A new funeral home is coming to Durango that aims to help alleviate the demand for service as the region’s population grows.
The Williams Funeral Home last week received approval from La Plata County and the city of Durango for a new funeral home and crematorium to be located in the Grandview area, on the north side of the highway, near Three Springs Boulevard.
Once built, the Williams Funeral Home would mark the only other funeral home in Durango other than Hood Mortuary, which opened in 1902 and has been the only operating funeral home for years.
“With our community growing, I felt like we needed another option for funeral home and cremation services,” said Nancy Williams, owner of Williams Funeral Home.
Hood Mortuary owner Ryan Phelps, who purchased the business in 2005 after working there for 17 years, was on vacation this week and unable to be reached for comment, a receptionist said Monday.
Williams said that with La Plata County’s increasing population, there’s a need for more funeral service options.
La Plata County’s population has grown by about 11,000 people, from about 44,250 in 2000 to 55,600 in 2017, according to the latest available data from U.S. Census Bureau. With the increasing population comes an increase in the need for services.
“I think it will help,” Williams said of the new funeral home.
Williams and her husband owned the Four Winds Motel in Durango for 16 years. The family sold the motel in 2007 after her husband died, Williams said.
She said the idea for a new funeral home hatched after talking with her friend, Amy Mondragon, who worked at Hood Mortuary for 17 years. Williams said she will be the owner and facilitator, and Mondragon will run the funeral home.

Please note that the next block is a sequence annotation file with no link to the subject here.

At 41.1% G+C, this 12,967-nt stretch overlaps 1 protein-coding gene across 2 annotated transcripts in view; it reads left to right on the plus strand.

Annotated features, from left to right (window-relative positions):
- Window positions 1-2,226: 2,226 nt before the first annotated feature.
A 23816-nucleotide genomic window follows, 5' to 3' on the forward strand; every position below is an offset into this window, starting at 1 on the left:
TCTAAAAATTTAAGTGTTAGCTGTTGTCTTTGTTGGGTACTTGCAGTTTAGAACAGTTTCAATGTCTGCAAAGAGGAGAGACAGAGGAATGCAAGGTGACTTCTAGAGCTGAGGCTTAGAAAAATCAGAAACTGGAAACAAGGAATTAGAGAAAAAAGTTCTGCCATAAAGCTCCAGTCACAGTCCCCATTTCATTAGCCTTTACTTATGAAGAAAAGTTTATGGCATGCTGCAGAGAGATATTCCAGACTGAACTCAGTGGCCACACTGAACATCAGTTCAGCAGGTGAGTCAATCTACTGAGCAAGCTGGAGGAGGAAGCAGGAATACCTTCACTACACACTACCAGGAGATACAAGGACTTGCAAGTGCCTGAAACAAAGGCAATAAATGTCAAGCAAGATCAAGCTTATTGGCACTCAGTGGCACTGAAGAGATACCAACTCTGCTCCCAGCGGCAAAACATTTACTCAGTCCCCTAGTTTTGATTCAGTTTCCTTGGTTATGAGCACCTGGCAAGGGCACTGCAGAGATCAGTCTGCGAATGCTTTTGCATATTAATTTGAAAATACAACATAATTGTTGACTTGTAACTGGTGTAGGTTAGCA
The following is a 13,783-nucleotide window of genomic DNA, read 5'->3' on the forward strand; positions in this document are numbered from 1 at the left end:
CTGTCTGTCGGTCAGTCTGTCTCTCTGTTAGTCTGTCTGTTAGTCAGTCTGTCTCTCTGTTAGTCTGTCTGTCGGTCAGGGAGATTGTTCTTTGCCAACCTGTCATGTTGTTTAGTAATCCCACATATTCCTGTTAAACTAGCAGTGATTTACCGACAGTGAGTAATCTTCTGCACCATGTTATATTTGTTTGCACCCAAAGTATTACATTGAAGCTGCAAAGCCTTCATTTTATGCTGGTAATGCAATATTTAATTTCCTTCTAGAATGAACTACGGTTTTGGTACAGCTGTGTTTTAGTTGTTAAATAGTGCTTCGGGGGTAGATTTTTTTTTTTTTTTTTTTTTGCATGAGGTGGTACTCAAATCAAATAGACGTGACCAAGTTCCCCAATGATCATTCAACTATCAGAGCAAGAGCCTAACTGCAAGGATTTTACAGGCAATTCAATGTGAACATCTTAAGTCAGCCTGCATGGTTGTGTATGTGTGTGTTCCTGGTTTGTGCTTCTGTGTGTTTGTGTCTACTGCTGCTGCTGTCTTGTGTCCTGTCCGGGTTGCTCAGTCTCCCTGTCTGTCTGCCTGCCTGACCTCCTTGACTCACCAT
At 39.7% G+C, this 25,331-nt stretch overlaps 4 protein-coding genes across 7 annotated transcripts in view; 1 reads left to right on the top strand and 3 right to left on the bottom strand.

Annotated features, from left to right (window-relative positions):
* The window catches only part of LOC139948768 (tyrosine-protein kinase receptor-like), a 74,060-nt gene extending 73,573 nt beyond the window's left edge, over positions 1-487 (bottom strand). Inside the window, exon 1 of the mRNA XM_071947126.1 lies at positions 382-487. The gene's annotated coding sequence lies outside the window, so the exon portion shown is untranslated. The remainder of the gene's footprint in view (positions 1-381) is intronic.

“After having lost my husband, which was just devastating, I’m hoping we’ll be able to reach out in a tender, caring way and help people through these times when it’s so difficult,” Williams said.
It’s possible a new funeral home could help solve a space crunch being experienced by the La Plata County Corner’s Office, which performs autopsies at Hood Mortuary.
Coroner Jann Smith said she was contacted by Williams, who was receptive to the idea of helping the Coroner’s Office.
“They’re still in planning stage, but when they’re further along, they’ll get a hold of me and see what we can do,” Smith said.
Geri Malandra, vice chairwoman of the La Plata County Planning Commission, said the project met all the compliance matters with issues such as water, access, sewer and neighborhood impacts. The project was unanimously approved in a joint meeting with Durango and La Plata County planning commissioners.
“It went smoothly,” Malandra said. “I personally believe it will be a very important contribution to the overall economy, health and welfare of the county.”
According to county records, the project includes an estimated 8,000-square-foot funeral home and crematorium with one residential unit for an on-site manager on the 0.71-acre property. The property has been used as residential in the past but is currently vacant.
Williams said she hopes to break ground in the next month or so and have the business up and running in six to nine months.
Megan Graham, spokeswoman for La Plata County, said all projects that receive joint approval from the county and city are subject to a 20-day period where county commissioners, city councilors or members of the public near the proposed site may call it up for review.
email@example.comA previous version of this story erred in saying Hood Mortuary has been the only funeral service in Durango since 1902.